Barge efficiency-displacement speed

Discussion in 'Hydrodynamics and Aerodynamics' started by jbo_c, Mar 30, 2020.

  1. jbo_c
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    jbo_c Junior Member

    Whether I go displacement or planing, it will be a flat bottomed boat, so no deadrise.

    The program for this boat is protected to downright small water, possibly the odd lake crossing, but more typically if in the lake proper would be shoreline hugging. Most of the time will be in protected sloughs or in small river channels.

    We have no interest in running fast or in crowded water. I currently run a center console fishing boat and spend maybe 5% of the time on plane.

    Jbo
     
  2. jbo_c
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    jbo_c Junior Member

    Do like those bluejacket boats. Nice classic look.

    Jbo
     
  3. Mr Efficiency
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    Mr Efficiency Senior Member

    What does "inefficiency" matter with a 10-15 hp motor, anyway, you will still be able to motor along economically at slow speed, and if at some point you get sick of going slow, with a planing hull form, you can then change to a larger engine, and get the speed that was lacking.
     
  4. jbo_c
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    jbo_c Junior Member

    Thank you, Mr. Efficiency. You nailed the original purpose of my question.

    So, how close, then, to full hull speed would the planing hull begin to behave poorly?

    20 foot boat so let’s say for easy math 16 feet of waterline. That’s 4x1.34 or 5.4 knots hull speed. We “know” that at 5.4(ish) it will be struggling to get out of the hole and likely will be misbehaving in the steering department. So then the question is ‘at what portion of hull speed is the boat still well behaved?’ 80%? That would be 4.3 knots or about 5mph. I could live with that as a ‘cruising speed.’

    Thank you for continuing the discussion.

    Jbo
     
  5. DCockey
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    DCockey Senior Member

    A "planning hull" designed to operate at semi-planning speeds will not behave poorly approaching "hull speed".
     
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  6. Ad Hoc
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    Ad Hoc Naval Architect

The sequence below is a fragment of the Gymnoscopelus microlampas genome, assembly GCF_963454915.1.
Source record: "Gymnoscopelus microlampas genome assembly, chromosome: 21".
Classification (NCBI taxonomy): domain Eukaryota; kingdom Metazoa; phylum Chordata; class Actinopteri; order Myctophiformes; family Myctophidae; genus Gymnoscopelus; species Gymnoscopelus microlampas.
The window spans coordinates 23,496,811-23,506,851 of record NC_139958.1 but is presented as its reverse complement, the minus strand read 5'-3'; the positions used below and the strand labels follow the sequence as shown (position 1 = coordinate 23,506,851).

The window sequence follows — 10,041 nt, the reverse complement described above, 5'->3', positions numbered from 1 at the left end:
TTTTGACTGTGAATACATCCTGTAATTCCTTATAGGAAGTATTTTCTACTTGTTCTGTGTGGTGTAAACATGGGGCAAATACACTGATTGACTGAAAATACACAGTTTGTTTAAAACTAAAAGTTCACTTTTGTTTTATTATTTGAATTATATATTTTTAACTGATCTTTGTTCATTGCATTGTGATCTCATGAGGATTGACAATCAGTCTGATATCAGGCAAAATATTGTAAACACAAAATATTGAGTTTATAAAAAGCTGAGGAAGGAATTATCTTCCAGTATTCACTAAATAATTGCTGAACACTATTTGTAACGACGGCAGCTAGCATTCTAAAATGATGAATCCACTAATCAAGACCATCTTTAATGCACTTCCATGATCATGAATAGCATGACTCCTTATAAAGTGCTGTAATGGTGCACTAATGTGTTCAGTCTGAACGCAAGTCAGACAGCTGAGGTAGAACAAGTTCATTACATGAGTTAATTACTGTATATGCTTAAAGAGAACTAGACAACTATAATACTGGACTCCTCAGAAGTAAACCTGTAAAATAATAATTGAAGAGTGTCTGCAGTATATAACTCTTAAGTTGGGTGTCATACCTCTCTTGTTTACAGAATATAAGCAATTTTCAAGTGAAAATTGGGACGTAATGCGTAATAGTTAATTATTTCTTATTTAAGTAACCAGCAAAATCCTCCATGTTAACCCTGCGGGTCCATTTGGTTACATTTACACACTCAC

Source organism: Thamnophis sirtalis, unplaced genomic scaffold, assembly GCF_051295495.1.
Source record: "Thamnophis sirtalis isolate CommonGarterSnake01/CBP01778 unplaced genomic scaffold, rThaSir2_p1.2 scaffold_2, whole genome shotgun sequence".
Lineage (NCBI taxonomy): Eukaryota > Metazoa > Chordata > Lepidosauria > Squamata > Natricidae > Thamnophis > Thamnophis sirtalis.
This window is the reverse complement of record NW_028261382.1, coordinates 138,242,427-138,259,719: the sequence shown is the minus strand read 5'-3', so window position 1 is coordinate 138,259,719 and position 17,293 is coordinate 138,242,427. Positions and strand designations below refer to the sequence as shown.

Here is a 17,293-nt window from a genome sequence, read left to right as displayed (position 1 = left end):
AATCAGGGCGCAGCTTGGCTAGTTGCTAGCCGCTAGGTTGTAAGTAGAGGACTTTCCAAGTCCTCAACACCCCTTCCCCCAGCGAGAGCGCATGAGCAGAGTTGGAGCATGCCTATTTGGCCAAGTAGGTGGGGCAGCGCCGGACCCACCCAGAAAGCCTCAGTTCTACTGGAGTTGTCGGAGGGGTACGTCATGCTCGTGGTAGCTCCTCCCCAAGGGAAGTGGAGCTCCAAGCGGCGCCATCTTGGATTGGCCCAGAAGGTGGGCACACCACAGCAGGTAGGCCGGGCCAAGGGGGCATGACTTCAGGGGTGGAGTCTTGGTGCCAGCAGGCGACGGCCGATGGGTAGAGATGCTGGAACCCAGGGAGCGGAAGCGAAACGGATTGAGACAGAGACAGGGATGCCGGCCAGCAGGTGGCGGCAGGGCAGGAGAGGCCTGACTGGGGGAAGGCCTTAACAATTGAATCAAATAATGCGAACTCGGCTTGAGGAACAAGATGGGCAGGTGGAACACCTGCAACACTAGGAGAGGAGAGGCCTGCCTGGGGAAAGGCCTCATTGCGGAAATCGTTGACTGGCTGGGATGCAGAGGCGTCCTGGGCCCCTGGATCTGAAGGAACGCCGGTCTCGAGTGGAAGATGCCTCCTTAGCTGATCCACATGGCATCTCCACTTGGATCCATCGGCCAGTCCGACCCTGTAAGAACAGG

Define ... poorly
     
  7. Mr Efficiency
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    Mr Efficiency Senior Member

    4 or 5 knots certainly is heading in the direction of useless, going upstream in a flowing river, or against a strong tidal run, but on a lake or sheltered estuary, less a problem. And there is no necessity for there to be handling difficulties pushing along off-plane with a planing hull, especially one with minimal deadrise.
     
  8. fallguy
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    fallguy Senior Member

  9. jbo_c
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    jbo_c Junior Member

    I like escargot. Spent lots of time looking at it. Should probably at least spend the buck on the study plans.

    Jbo
     
  10. TANSL
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    TANSL Senior Member

    Define.... define
     
  11. jbo_c
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    jbo_c Junior Member

    Hmm. I can feel it more than define it.

    Maybe bow up attitude and grudgingly responsive to steering.

    I was just perusing more(while I’m supposed to be working). Looking at Devlin’s Millie Hill, that hull is straight aft as if for planing, but clearly intended for displacement cruising.

    Jbo
     

  12. Mr Efficiency
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    Mr Efficiency Senior Member

    If the planing hull is bow up at a given speed, the displacement hull will also be, at that speed, in a boat of similar proportions.
     
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